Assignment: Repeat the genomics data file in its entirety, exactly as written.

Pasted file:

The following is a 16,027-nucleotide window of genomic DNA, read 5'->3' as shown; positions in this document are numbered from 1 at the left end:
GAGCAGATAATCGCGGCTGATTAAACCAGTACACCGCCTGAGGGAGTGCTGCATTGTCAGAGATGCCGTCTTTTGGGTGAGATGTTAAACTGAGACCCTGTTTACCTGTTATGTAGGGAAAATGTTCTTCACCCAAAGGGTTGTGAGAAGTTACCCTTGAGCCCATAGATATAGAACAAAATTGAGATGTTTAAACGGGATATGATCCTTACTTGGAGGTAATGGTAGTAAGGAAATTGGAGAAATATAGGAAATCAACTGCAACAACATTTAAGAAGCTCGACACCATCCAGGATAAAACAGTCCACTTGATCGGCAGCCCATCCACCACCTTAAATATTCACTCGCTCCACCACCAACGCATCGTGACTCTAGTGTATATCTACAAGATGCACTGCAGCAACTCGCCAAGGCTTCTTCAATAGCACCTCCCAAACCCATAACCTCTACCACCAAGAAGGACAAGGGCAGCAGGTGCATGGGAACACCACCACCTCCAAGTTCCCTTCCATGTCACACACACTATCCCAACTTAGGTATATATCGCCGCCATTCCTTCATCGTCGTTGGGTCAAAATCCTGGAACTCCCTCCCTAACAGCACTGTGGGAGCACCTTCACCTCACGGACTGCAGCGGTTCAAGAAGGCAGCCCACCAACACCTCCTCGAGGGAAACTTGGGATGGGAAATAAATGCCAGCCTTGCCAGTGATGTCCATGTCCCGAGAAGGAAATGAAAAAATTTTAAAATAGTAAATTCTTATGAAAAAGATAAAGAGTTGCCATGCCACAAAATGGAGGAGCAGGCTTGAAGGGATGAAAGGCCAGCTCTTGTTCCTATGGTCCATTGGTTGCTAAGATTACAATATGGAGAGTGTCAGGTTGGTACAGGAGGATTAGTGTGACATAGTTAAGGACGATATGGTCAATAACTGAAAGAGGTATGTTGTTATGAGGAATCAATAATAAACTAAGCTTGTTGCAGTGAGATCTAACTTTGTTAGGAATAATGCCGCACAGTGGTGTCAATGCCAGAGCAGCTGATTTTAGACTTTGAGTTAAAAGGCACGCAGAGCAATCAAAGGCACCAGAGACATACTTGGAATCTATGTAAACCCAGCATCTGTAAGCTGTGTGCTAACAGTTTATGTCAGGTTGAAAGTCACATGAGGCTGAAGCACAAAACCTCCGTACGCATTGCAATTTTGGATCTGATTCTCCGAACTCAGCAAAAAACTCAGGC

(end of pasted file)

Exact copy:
The following is a 16,027-nucleotide window of genomic DNA, read 5'->3' as shown; positions in this document are numbered from 1 at the left end:
GAGCAGATAATCGCGGCTGATTAAACCAGTACACCGCCTGAGGGAGTGCTGCATTGTCAGAGATGCCGTCTTTTGGGTGAGATGTTAAACTGAGACCCTGTTTACCTGTTATGTAGGGAAAATGTTCTTCACCCAAAGGGTTGTGAGAAGTTACCCTTGAGCCCATAGATATAGAACAAAATTGAGATGTTTAAACGGGATATGATCCTTACTTGGAGGTAATGGTAGTAAGGAAATTGGAGAAATATAGGAAATCAACTGCAACAACATTTAAGAAGCTCGACACCATCCAGGATAAAACAGTCCACTTGATCGGCAGCCCATCCACCACCTTAAATATTCACTCGCTCCACCACCAACGCATCGTGACTCTAGTGTATATCTACAAGATGCACTGCAGCAACTCGCCAAGGCTTCTTCAATAGCACCTCCCAAACCCATAACCTCTACCACCAAGAAGGACAAGGGCAGCAGGTGCATGGGAACACCACCACCTCCAAGTTCCCTTCCATGTCACACACACTATCCCAACTTAGGTATATATCGCCGCCATTCCTTCATCGTCGTTGGGTCAAAATCCTGGAACTCCCTCCCTAACAGCACTGTGGGAGCACCTTCACCTCACGGACTGCAGCGGTTCAAGAAGGCAGCCCACCAACACCTCCTCGAGGGAAACTTGGGATGGGAAATAAATGCCAGCCTTGCCAGTGATGTCCATGTCCCGAGAAGGAAATGAAAAAATTTTAAAATAGTAAATTCTTATGAAAAAGATAAAGAGTTGCCATGCCACAAAATGGAGGAGCAGGCTTGAAGGGATGAAAGGCCAGCTCTTGTTCCTATGGTCCATTGGTTGCTAAGATTACAATATGGAGAGTGTCAGGTTGGTACAGGAGGATTAGTGTGACATAGTTAAGGACGATATGGTCAATAACTGAAAGAGGTATGTTGTTATGAGGAATCAATAATAAACTAAGCTTGTTGCAGTGAGATCTAACTTTGTTAGGAATAATGCCGCACAGTGGTGTCAATGCCAGAGCAGCTGATTTTAGACTTTGAGTTAAAAGGCACGCAGAGCAATCAAAGGCACCAGAGACATACTTGGAATCTATGTAAACCCAGCATCTGTAAGCTGTGTGCTAACAGTTTATGTCAGGTTGAAAGTCACATGAGGCTGAAGCACAAAACCTCCGTACGCATTGCAATTTTGGATCTGATTCTCCGAACTCAGCAAAAAACTCAGGC